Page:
President Daniel Ortega faces an international reprimand for cracking down on potential opponents ahead of the November elections.
Another potential presidential candidate has been arrested in Nicaragua as President Daniel Ortega’s crackdown on potential opponents ahead of the November elections continues.
Noel Vidaurre was under house arrest and charged with “undermining the sovereignty” of the country, police said on Saturday, in the latest in a series of arrests condemned by the United States and the European Union.
At least seven presidential candidates were arrested in the crackdown that began in early June with a police raid on the home of journalist Cristiana Chamorro, daughter of ex-president Violeta Chamorro.
Half a dozen other potential candidates have been arrested, while nearly two dozen other journalists and opposition activists have also been detained.
Almost all of them have been arrested under the “treason” laws that Ortega used against his political rivals, and most face vague allegations of crimes against the state.
Ortega has justified the wave of arrests underway by claiming that his government is targeting criminals who are planning a coup against him.
But civil society and human rights groups have accused the 75-year-old president – who ruled Nicaragua from 1979 to 1990 and returned to power in 2007, winning two successive nominations since then – of growing authoritarianism.
“The severity and escalation of the Ortega government’s brutal crackdown on critics and opposition members in recent weeks requires increased international pressure,” said Jose Miguel Vivanco, Americas director at Human Rights Watch, in a statement last month.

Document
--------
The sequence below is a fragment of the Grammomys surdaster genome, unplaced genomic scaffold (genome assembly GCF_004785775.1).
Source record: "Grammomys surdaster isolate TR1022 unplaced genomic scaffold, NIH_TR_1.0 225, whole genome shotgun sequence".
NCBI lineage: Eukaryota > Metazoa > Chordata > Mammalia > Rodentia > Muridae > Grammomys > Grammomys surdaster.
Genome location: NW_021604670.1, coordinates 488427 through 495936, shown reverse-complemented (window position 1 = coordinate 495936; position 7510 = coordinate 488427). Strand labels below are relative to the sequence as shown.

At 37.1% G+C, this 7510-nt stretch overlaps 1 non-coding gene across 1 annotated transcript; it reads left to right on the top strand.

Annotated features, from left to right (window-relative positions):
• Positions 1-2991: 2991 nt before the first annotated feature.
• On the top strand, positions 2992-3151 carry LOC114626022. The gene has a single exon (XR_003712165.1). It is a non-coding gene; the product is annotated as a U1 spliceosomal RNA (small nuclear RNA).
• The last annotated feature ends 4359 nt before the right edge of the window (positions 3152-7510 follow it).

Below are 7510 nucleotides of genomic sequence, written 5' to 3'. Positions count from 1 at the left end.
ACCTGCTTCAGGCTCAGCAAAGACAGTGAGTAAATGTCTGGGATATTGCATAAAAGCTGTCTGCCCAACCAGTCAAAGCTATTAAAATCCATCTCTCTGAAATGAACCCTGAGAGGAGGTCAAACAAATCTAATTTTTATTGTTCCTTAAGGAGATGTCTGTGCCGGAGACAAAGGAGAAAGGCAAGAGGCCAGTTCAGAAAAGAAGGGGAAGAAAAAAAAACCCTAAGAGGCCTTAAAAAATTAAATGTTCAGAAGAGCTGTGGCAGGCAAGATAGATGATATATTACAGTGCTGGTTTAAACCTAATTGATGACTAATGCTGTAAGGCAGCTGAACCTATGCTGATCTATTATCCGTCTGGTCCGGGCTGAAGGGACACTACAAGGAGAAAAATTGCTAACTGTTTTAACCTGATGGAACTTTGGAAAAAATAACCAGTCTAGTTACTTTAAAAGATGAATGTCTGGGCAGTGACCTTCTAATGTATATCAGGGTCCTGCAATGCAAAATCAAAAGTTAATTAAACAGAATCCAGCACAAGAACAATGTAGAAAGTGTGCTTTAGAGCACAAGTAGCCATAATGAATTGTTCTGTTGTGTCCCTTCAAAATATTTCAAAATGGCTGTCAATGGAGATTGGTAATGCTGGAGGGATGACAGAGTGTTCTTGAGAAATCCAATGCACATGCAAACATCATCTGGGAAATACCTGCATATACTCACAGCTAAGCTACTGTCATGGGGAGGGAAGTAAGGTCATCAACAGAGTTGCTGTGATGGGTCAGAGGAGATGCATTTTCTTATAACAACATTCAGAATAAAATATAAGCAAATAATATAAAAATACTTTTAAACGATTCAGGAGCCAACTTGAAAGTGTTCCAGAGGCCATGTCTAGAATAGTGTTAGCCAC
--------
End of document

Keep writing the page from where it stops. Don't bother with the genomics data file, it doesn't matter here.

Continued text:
The United States recently imposed a fee punishments and visa restrictions on Nicaraguan officials over the crackdown, calling on the Ortega government to respect the rule of law and ensure free and fair elections are held on 7 November.
The European Union has said it is “inconceivable” that the November elections “come far closer to democratic competition”.
Earlier this month, EU top diplomat Josep Borrell said “more restrictive” measures may be needed against Ortega’s Sandinista government.
“The situation has reached such an extreme that member states will have to consider more concrete actions, and not just ‘enough already, Mr Ortega’,” Borrell told a session of the European Parliament.
Vidaurre, 66, was one of the potential candidates of the Alianza Ciudadanos por la Libertad group against Ortega, who is running for a fourth consecutive term.
Potential candidates Juan Sebastian Chamorro and Arturo Cruz have also been arrested in recent weeks, while Lesther Aleman – a former student leader who returned to Nicaragua after exile but stayed in safe houses – was also detained.
Presidential candidates will be able to register from July 28 to August 2.